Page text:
The commercial harvest of the endemic Arnhem Land cycad, Cycas arnhemica, provides an opportunity for the local Aboriginal community to establish a smallscale community-based enterprise. C. arnhemica is protected under Northern Territory and Commonwealth legislation and permits for commercial harvest are conditional upon monitoring of the population to ensure the sustainability of the harvest. An experimental harvesting and monitoring program was established by the Key Centre for Tropical Wildlife Management and Bawinanga Aboriginal Corporation (BAC) in 2001 to determine the effects of harvesting on growth, survival and recruitment of C. arnhemica. Monitoring was carried out in replicate harvest treatments using tagged individuals. The survival of harvested plants under a range of fungicide and rooting hormone treatments in the nursery was also investigated to minimise post-harvest loss of plants. A range of a priori candidate models was tested to determine which factors influenced cycad life history using information-theoretic methods. Harvesting was not found to have an effect on life history traits of the population. Survival, recruitment and growth did not differ significantly between harvested and unharvested populations. Survival of C. arnhemica in the nursery was not affected by hormone and fungicide treatment compared to untreated control plants but long-term storage of plants without soil led to high mortality. The harvest of C. arnhemica at the current rate of 500 individuals per year appears to be sustainable. Recommendations are made to ensure the continued sustainability of the harvest.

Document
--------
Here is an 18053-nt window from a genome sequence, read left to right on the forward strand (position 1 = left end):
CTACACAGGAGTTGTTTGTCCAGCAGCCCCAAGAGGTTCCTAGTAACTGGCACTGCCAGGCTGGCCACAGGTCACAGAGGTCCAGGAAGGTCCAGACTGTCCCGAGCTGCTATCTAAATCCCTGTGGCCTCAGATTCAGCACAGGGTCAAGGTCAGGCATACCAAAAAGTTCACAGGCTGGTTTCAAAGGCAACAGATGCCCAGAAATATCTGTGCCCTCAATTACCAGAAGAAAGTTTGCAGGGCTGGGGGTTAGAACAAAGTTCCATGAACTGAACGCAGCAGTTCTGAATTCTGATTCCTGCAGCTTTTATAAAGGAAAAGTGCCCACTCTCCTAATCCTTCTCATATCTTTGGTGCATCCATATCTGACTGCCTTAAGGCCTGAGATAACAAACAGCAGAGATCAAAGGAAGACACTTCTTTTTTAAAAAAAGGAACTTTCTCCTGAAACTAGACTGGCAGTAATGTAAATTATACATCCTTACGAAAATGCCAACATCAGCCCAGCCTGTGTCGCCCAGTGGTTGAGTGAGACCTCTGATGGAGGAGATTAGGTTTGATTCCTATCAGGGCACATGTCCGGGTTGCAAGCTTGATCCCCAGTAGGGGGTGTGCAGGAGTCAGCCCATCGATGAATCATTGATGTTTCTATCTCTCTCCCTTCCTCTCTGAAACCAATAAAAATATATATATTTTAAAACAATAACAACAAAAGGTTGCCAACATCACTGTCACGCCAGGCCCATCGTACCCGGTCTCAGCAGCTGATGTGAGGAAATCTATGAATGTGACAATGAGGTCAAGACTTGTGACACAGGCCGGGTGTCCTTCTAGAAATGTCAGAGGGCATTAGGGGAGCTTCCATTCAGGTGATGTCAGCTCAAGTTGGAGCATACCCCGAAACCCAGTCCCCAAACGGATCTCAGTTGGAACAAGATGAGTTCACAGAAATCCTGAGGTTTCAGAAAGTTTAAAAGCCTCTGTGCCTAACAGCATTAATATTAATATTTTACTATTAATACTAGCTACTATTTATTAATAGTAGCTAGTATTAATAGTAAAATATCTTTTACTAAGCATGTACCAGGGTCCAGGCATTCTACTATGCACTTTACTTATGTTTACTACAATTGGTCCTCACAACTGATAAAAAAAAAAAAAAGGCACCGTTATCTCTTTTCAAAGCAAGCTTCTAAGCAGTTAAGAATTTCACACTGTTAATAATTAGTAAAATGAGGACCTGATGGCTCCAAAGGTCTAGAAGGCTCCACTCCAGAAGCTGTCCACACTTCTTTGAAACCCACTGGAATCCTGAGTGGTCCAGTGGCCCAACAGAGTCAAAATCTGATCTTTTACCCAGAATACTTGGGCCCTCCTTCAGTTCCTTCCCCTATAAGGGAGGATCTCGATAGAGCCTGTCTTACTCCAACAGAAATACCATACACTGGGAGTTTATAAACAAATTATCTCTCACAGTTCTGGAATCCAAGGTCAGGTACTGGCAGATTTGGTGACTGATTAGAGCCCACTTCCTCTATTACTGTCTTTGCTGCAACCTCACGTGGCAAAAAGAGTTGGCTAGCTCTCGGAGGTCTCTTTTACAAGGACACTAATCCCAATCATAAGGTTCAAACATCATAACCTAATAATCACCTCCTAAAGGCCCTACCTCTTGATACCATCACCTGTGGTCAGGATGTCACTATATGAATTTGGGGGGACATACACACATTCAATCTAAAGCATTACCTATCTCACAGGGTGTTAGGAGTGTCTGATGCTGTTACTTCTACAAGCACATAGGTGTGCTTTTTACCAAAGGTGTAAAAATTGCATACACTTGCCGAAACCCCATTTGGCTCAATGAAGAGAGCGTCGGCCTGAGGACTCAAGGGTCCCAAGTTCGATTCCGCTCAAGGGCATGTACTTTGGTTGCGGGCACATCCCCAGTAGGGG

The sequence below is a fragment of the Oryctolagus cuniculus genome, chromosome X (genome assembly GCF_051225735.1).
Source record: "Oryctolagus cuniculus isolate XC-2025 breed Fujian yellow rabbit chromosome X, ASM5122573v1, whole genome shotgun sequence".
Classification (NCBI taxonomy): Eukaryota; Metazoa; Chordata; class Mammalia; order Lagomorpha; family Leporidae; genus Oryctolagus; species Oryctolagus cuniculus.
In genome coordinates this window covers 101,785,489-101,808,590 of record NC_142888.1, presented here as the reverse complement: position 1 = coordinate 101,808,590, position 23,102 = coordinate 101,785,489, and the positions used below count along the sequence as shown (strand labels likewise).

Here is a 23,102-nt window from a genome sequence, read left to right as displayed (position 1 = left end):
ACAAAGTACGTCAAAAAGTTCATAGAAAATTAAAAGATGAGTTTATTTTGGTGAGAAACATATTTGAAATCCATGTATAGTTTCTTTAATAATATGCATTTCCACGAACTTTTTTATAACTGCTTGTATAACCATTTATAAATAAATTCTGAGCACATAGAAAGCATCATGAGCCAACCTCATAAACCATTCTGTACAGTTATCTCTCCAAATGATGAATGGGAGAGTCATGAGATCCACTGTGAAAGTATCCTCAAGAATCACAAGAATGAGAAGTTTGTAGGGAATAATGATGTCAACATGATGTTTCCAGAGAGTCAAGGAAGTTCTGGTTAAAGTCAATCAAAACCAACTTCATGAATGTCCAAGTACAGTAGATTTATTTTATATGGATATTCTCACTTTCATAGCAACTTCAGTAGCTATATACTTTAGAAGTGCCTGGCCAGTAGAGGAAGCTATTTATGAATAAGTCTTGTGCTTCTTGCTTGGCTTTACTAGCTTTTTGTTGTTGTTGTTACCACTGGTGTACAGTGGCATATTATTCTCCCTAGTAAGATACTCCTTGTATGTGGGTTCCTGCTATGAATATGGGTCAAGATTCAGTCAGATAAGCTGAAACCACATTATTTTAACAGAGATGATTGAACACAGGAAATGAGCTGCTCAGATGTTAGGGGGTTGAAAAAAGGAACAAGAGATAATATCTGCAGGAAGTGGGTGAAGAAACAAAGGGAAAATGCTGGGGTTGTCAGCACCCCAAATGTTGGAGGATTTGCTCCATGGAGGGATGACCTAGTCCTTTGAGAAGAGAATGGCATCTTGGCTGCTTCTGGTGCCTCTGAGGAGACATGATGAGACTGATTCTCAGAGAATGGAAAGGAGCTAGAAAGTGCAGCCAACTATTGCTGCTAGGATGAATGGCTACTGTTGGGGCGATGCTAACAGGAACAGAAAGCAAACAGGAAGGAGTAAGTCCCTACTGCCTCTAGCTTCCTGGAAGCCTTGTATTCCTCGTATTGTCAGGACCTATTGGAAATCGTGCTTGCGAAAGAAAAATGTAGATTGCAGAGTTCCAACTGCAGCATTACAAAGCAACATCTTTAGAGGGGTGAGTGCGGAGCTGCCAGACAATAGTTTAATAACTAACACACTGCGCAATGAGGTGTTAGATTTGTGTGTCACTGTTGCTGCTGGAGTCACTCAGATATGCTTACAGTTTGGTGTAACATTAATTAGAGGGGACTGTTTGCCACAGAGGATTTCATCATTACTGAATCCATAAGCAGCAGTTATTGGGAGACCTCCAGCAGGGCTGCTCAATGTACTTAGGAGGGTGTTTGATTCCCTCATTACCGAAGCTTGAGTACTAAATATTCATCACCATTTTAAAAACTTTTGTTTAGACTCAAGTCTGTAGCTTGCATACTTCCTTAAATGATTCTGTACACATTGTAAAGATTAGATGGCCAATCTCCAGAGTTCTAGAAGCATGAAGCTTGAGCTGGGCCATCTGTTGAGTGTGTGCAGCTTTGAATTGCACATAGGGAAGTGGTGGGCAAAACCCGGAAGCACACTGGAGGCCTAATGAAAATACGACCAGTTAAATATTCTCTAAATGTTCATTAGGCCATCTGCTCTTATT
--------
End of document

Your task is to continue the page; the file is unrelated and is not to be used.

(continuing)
|Date of Award||Nov 2003|
|Supervisor||Anthony Griffiths (Supervisor)|
The sustainability of a commercial harvest of the Arnhem Land cycad (Cycas arnhemica) by an Aboriginal community : impacts on growth, survival and recruitment
Schult, H. J. (Author). Nov 2003
Student thesis: Coursework Masters - CDU